5 m above the newspapers. This allows the wire to get enough space for extensions before it breaks. Also it should not be kept too high from the ground, this may cause the tiles of the floor to break. 2. The sticker should not be placed too close to the pulley. If not the wire may touch the pulley when the wire is extended. A distance of 0. 4 m is preferred. 3. The load should be added to the hanger slowly and carefully. This is to avoid exerting impulse to the wire and making the masses to oscillate. Otherwise the wire may get extra extension and make the records not appropriate.
4. Records should be taken only after the sticker stops moving. This is because the wire takes time to extend itself, especially at the later stage when the wire passed the elastic limit and was near breaking. Results Diameter of the copper wire.
0 G Pa Mean error=(38. 9-36. 1)=2. 8 G Pa ?Young modulus of the copper wire=(38. 9 i?? 2. 8)G Pa Errors and Difficulties 1. There were systematic errors in this experiment. The masses were not weighted to check what its actual weight is. The wire may not be made of pure copper. The air temperature may vary due to air-conditioners. Besides, gravitational acceleration is taken as 10ms^-2 instead of 9. 8ms^-2 2. There was a random error in viewing the sticker. Since the sticker had a few distance from the ruler, errors due to parallax would arise if we view form a little bit right or left.
So it is difficult to obtain the precise value. To improve this, a nail can be added onto the sticker. The nail was more stable and gave readings very sharply. 3. At the beginning of the experiment, the wire is very uneven. The first few extensions we taken may be only due to the reform of the wire into a straight shape. (just like stretching a spring into a straight wire) Discussion 1. Near the breaking point, the shape of the wire is very narrow. 2. During elastic deformation, the hanger falls and loses gravitational potential energy. This energy change to elastic potential energy.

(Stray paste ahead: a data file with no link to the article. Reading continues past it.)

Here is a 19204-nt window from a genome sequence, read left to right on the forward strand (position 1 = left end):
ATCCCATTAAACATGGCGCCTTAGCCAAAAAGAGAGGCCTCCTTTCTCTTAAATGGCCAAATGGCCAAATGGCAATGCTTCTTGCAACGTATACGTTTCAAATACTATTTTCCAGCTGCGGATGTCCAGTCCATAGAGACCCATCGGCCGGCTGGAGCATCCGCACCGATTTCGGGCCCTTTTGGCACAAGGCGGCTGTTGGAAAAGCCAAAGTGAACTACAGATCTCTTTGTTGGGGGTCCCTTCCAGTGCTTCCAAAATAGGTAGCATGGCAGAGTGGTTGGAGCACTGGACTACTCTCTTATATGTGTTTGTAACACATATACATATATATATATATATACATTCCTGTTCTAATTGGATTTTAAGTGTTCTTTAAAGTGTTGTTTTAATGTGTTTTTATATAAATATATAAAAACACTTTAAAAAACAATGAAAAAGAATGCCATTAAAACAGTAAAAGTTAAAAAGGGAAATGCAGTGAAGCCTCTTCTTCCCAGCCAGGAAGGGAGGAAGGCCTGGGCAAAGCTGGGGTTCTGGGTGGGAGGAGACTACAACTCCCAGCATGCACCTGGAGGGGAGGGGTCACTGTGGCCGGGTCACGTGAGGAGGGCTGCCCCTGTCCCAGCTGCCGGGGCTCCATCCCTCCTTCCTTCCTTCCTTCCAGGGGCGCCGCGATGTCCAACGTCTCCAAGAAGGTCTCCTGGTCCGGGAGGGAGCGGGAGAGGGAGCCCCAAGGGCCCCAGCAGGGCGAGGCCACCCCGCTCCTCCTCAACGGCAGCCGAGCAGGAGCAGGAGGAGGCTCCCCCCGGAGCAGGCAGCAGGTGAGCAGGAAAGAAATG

If the wire is unloaded, the energy will be restored to GPE and the wire will return to is original length. 3. During plastic deformation, the loss of gravitational potential energy becomes the work done to increase the length of the wire (increase the separations of the particles in the wire). This energy would not be restored even the wire is unloaded. 4. Double of the amount of the load is required to break the wires. Conclusion To obtain the Young modulus of the copper wire by this experiment is convenient. A few apparatus and steps are needed, and it only involves easy calculations.
But by comparing to the actual value(124G Pa), the result we get (38. 9 G Pa) has a great difference from it. This may due to the experiment is done in several assumptions and estimations. We assumed g=10ms^-2 and the wire is made of pure copper. We neglected environmental factors and assumed the wire was stretched evenly in every parts. In short, although the experiment is not accurate enough, it provides a good chance for students to practice what they have learned. It is quite shocked that a very thin and long wire can withstand more than 2 kg load.